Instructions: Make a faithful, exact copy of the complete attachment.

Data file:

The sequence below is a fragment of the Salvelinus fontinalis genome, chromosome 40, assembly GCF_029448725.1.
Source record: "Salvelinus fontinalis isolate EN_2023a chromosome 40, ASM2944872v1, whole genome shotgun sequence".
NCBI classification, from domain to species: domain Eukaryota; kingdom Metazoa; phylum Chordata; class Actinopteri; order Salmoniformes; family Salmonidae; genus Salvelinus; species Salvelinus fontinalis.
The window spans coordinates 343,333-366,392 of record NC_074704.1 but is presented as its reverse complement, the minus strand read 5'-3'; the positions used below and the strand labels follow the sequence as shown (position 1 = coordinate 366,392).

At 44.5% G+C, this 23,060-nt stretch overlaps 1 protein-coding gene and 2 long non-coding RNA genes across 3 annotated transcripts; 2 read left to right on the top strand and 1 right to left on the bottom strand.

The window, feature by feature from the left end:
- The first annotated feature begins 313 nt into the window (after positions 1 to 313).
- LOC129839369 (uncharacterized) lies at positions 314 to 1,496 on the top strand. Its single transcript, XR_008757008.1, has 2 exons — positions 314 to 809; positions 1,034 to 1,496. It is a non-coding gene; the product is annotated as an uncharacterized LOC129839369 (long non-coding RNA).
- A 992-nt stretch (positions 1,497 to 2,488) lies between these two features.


The sequence below is a fragment of the Salvelinus fontinalis genome, chromosome 40, assembly GCF_029448725.1.
Source record: "Salvelinus fontinalis isolate EN_2023a chromosome 40, ASM2944872v1, whole genome shotgun sequence".
NCBI classification, from domain to species: domain Eukaryota; kingdom Metazoa; phylum Chordata; class Actinopteri; order Salmoniformes; family Salmonidae; genus Salvelinus; species Salvelinus fontinalis.
The window spans coordinates 343,333-366,392 of record NC_074704.1 but is presented as its reverse complement, the minus strand read 5'-3'; the positions used below and the strand labels follow the sequence as shown (position 1 = coordinate 366,392).

At 44.5% G+C, this 23,060-nt stretch overlaps 1 protein-coding gene and 2 long non-coding RNA genes across 3 annotated transcripts; 2 read left to right on the top strand and 1 right to left on the bottom strand.

The window, feature by feature from the left end:
- The first annotated feature begins 313 nt into the window (after positions 1 to 313).
- LOC129839369 (uncharacterized) lies at positions 314 to 1,496 on the top strand. Its single transcript, XR_008757008.1, has 2 exons — positions 314 to 809; positions 1,034 to 1,496. It is a non-coding gene; the product is annotated as an uncharacterized LOC129839369 (long non-coding RNA).
- A 992-nt stretch (positions 1,497 to 2,488) lies between these two features.